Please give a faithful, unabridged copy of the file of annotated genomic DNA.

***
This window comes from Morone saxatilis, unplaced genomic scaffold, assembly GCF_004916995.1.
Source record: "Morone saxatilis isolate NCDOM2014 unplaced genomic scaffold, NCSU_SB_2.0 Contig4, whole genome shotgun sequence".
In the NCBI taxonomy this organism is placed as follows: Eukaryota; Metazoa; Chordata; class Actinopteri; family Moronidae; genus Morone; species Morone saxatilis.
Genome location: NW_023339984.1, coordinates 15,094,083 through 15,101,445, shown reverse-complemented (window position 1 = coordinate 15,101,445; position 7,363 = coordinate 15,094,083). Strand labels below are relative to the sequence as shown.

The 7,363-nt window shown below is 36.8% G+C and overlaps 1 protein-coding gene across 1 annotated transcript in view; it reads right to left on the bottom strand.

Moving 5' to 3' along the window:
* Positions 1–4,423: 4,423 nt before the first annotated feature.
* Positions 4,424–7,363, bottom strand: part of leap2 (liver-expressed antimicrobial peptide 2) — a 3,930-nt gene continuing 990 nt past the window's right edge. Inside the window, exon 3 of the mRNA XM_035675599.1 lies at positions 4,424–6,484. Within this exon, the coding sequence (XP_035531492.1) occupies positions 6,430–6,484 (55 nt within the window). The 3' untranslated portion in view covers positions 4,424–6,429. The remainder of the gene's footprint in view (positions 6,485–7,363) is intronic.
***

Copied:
This window comes from Morone saxatilis, unplaced genomic scaffold, assembly GCF_004916995.1.
Source record: "Morone saxatilis isolate NCDOM2014 unplaced genomic scaffold, NCSU_SB_2.0 Contig4, whole genome shotgun sequence".
In the NCBI taxonomy this organism is placed as follows: Eukaryota; Metazoa; Chordata; class Actinopteri; family Moronidae; genus Morone; species Morone saxatilis.
Genome location: NW_023339984.1, coordinates 15,094,083 through 15,101,445, shown reverse-complemented (window position 1 = coordinate 15,101,445; position 7,363 = coordinate 15,094,083). Strand labels below are relative to the sequence as shown.

The 7,363-nt window shown below is 36.8% G+C and overlaps 1 protein-coding gene across 1 annotated transcript in view; it reads right to left on the bottom strand.

Moving 5' to 3' along the window:
* Positions 1–4,423: 4,423 nt before the first annotated feature.
* Positions 4,424–7,363, bottom strand: part of leap2 (liver-expressed antimicrobial peptide 2) — a 3,930-nt gene continuing 990 nt past the window's right edge. Inside the window, exon 3 of the mRNA XM_035675599.1 lies at positions 4,424–6,484. Within this exon, the coding sequence (XP_035531492.1) occupies positions 6,430–6,484 (55 nt within the window). The 3' untranslated portion in view covers positions 4,424–6,429. The remainder of the gene's footprint in view (positions 6,485–7,363) is intronic.